AFTER more than a year of contentious debate over who should succeed the late conservative Justice Antonin Scalia in the Supreme Court, the Senate on Friday, April 7 confirmed President Donald Trump’s nominee, Neil M. Gorsuch, with a vote of 54 to 45.
The battle culminated in the Democrats’ filibuster of Gorsuch’s nomination, with Democrats explaining why they could not vote in favor of Trump’s nominee. This filibuster became a roadblock to Gorsuch’s confirmation, as the Senate rule requires a minimum of 3/5, 60 votes, for a Supreme Court justice nominee.
With only 52 Republicans in the Senate, Gorsuch needed the support of at least eight Democrats, which he did not have because of the filibuster.
Therefore, the Republicans fired back by using the “nuclear option,” which effectively now changes the Senate rule of confirming a nominee for justice of the Supreme Court. Instead of 3/5 of the votes, they now just needed an absolute majority or 50 percent plus one minimum, to be confirmed.
The contention was anchored on ideology — conservative or liberal — as this seat will more likely become the tie breaker for cases elevated to the highest court. Before Gorsuch’s oath taking as the 113th justice, the Supreme Court has four judges deemed as liberal, and an equal number seen as conservative in their interpretation of the law, not to mention the ideology of the president who appointed them.
The confirmation of Gorsuch was preceded by the Senate Republicans’ refusal to even have a hearing, much less a vote on former President Barack Obama’s nominee to the Supreme Court— Merrick Garland — following Scalia’s sudden death in February 2016. The Republicans in the Senate argued that they should not be confirming an appointee during the president’s last year in office — which was not really an official rule but something that was adopted by the Republican-majority Senate.
The Democrats who filibustered Gorsuch argued that despite his illustrious resume as judge of the United States Court of Appeals for the Tenth Circuit, they expressed that his record reveals he should not be given the lifetime seat on the Supreme Court.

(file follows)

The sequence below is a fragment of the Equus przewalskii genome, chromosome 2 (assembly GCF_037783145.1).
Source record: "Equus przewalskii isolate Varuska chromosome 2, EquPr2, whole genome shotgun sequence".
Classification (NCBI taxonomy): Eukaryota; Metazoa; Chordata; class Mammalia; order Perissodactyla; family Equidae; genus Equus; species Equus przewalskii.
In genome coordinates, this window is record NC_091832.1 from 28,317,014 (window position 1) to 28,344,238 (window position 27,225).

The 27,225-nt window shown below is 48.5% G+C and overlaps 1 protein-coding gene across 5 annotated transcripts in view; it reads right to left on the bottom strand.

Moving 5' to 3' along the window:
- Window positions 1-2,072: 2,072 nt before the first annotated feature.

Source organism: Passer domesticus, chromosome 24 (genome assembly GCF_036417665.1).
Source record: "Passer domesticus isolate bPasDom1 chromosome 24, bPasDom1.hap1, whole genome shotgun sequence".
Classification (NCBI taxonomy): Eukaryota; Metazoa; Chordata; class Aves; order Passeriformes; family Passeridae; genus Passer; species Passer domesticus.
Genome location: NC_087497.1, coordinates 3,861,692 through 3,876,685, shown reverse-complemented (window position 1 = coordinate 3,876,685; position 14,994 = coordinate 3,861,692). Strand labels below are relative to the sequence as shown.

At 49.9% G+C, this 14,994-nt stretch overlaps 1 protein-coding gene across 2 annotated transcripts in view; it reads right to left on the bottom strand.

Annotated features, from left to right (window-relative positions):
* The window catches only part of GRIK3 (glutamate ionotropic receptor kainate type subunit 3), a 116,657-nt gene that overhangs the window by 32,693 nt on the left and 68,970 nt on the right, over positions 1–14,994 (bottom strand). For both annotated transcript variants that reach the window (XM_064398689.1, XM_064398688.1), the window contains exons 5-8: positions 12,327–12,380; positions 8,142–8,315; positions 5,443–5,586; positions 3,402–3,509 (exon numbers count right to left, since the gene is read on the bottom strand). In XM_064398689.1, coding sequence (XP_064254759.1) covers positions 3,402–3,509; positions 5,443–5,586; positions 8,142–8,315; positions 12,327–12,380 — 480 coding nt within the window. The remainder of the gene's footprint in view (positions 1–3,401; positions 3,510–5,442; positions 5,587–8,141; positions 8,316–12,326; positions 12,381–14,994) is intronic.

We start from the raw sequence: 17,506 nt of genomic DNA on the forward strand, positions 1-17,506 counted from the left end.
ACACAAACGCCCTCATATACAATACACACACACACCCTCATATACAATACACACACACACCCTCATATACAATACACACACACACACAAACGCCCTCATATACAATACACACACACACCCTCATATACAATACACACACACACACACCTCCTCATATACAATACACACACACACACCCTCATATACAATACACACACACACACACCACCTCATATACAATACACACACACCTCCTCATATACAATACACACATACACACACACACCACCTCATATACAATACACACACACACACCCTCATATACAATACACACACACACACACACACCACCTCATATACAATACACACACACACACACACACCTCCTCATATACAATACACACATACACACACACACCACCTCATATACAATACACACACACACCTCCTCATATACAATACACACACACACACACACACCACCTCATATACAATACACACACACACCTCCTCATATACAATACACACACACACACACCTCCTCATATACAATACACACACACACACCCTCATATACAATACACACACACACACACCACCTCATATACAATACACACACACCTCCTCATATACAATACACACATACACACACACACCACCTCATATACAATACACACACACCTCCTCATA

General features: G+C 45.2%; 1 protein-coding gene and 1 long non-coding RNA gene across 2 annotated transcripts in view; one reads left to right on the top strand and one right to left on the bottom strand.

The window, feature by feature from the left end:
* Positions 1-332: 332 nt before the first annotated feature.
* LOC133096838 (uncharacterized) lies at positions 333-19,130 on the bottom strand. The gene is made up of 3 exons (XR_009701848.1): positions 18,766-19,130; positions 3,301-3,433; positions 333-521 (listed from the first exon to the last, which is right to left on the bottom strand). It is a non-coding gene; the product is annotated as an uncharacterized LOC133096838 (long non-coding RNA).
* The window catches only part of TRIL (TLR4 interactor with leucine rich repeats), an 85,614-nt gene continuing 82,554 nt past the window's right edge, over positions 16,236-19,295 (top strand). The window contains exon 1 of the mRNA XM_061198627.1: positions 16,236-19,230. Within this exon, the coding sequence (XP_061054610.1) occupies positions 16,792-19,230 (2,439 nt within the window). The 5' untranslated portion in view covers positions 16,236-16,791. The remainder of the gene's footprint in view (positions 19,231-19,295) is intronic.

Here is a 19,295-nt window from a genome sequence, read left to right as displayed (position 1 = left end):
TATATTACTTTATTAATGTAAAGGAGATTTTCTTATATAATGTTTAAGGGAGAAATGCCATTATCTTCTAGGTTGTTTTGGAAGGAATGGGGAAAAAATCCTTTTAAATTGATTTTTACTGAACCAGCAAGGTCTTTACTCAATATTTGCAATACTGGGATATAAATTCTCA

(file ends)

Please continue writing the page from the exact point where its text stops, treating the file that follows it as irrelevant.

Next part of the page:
Some have expressed concern over his decisions that they thought favored the rich and the powerful and were troubled by his views on voting rights and campaign financing. There is, of course, the concern of his independence, especially when the man who appointed him is now the subject of many lawsuits, accusations, and scandals.
Senate Majority Leader Sen. Mitch McConnell (R-Ky.) said on Gorsuch’s confirmation before they voted nuclear:
“Judge Gorsuch is independent and fair. He’s beyond qualified and he’ll make a stellar addition to the Supreme Court. Hardly anyone in the legal community seems to argue otherwise. And yet, our Democratic colleagues appeared poised to block this incredible nominee with the first successful filibuster in American history.”
The Democrats, on the other hand, said the Republicans had the choice not to go nuclear, which effectively killed the bipartisan spirit in the Senate. They contended that Trump could just pick another nominee who would and could have bipartisan support.
“The nuclear option means the end of the long history of consensus on Supreme Court nominations. It weakens the standing of the Senate as a whole as a check on the President’s ability to shape the judiciary. In a post-nuclear world, if the Senate and the presidency are in the hands of the same party, there is no incentive to even speak to the Senate minority. That’s a recipe for more conflict and bad blood between the parties, not less,” said Senate Minority Leader Chuck Schumer (D-NY).
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Gel Santos Relos is the anchor of TFC’s “Balitang America.” Views and opinions expressed by the author in this column are are solely those of the author and not of Asian Journal and ABS-CBN-TFC. For comments, go to www.TheFil-AmPerspective.com, https://www.facebook.com/Gel.Santos.Relos